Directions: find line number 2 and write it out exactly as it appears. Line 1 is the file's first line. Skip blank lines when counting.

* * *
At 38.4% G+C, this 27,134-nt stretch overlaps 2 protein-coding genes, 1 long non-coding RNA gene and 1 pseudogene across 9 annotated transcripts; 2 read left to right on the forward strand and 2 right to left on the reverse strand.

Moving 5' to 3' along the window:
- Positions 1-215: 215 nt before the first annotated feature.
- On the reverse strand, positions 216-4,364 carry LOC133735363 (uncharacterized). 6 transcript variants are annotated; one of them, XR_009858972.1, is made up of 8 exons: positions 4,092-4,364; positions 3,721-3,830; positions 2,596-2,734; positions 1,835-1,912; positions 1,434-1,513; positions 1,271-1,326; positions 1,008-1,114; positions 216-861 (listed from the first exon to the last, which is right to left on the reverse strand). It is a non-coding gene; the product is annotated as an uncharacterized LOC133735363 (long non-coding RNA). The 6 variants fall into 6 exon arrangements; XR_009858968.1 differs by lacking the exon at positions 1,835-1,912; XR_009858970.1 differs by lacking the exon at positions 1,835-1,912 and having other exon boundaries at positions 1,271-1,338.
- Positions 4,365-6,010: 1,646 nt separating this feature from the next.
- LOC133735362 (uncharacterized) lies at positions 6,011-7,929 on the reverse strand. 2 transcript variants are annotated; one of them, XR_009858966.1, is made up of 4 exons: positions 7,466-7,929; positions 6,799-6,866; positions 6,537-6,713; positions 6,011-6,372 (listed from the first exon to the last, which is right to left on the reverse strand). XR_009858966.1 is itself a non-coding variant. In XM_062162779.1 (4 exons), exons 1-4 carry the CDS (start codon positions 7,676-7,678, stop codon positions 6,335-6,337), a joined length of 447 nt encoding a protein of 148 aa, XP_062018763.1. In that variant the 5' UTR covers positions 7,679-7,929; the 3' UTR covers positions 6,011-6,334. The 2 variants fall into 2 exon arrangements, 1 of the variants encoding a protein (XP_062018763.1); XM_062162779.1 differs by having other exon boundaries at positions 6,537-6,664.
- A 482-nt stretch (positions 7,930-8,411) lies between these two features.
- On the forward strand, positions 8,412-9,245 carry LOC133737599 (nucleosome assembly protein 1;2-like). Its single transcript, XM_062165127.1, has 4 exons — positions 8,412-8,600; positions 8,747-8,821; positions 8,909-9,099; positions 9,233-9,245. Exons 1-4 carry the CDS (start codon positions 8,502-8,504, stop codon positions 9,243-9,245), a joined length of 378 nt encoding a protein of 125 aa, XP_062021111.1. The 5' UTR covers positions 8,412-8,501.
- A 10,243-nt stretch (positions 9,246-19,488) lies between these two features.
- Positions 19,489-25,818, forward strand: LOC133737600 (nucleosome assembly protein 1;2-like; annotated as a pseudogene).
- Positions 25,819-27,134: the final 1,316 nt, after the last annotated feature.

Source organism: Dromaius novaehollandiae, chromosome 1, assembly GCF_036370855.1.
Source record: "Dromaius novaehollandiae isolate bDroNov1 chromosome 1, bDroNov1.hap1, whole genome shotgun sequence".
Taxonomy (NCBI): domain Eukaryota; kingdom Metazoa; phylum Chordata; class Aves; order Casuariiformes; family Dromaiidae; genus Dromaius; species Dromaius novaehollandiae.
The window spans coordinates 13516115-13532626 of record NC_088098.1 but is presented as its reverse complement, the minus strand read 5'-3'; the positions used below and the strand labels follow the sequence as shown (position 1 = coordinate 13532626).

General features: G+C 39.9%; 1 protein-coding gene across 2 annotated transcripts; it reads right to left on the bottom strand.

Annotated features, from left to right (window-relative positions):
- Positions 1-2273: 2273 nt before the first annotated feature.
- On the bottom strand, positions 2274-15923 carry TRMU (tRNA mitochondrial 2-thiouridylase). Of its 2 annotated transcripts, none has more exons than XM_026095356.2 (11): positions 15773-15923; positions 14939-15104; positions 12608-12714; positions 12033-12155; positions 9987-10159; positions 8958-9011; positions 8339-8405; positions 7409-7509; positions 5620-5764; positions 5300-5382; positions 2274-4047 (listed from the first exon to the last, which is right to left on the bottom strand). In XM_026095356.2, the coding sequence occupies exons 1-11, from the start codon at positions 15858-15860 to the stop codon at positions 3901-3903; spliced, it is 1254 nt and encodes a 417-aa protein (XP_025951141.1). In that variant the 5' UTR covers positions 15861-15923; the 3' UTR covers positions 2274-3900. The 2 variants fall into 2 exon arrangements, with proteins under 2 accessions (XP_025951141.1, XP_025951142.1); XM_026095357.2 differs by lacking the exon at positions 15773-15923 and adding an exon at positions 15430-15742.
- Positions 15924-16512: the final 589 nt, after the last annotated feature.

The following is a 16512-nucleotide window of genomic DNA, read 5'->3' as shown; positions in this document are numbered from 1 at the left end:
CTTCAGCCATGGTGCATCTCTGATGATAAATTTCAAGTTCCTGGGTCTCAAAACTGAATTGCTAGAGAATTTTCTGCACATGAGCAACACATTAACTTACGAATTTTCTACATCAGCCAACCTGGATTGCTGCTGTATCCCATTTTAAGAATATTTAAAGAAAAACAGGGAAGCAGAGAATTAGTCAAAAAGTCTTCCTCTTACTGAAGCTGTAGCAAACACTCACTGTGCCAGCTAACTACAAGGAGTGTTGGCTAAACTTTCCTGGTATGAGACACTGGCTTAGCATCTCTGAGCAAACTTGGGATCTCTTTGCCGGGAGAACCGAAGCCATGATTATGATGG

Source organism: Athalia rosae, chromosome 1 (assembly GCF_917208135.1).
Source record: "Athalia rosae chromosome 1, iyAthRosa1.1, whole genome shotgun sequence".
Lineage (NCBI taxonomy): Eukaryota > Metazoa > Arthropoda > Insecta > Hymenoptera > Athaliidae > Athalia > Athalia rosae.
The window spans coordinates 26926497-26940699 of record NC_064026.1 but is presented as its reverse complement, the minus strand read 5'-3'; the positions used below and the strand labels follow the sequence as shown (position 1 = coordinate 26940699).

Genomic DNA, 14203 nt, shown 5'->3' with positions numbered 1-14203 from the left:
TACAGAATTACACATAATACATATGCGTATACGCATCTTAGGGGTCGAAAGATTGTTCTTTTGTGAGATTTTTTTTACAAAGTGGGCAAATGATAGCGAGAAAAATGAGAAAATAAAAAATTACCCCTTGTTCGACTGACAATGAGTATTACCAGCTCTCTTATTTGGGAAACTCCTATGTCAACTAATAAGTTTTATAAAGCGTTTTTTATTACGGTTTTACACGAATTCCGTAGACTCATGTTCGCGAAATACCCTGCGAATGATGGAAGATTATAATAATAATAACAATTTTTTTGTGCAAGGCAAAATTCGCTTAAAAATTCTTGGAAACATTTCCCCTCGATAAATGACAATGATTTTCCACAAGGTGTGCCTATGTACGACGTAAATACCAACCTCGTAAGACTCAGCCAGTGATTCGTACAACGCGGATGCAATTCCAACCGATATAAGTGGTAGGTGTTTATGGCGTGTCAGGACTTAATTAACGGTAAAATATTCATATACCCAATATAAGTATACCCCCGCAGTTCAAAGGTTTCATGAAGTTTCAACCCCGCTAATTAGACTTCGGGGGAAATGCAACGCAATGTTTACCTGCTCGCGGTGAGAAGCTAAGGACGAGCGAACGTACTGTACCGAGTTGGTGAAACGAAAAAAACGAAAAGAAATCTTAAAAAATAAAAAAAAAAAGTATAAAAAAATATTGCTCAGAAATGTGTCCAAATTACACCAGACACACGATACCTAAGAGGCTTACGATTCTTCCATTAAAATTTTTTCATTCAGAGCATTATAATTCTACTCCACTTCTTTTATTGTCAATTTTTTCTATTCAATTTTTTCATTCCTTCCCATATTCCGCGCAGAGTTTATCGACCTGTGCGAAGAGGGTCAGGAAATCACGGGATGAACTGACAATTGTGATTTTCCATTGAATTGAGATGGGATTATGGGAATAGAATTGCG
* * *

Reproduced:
Moving 5' to 3' along the window: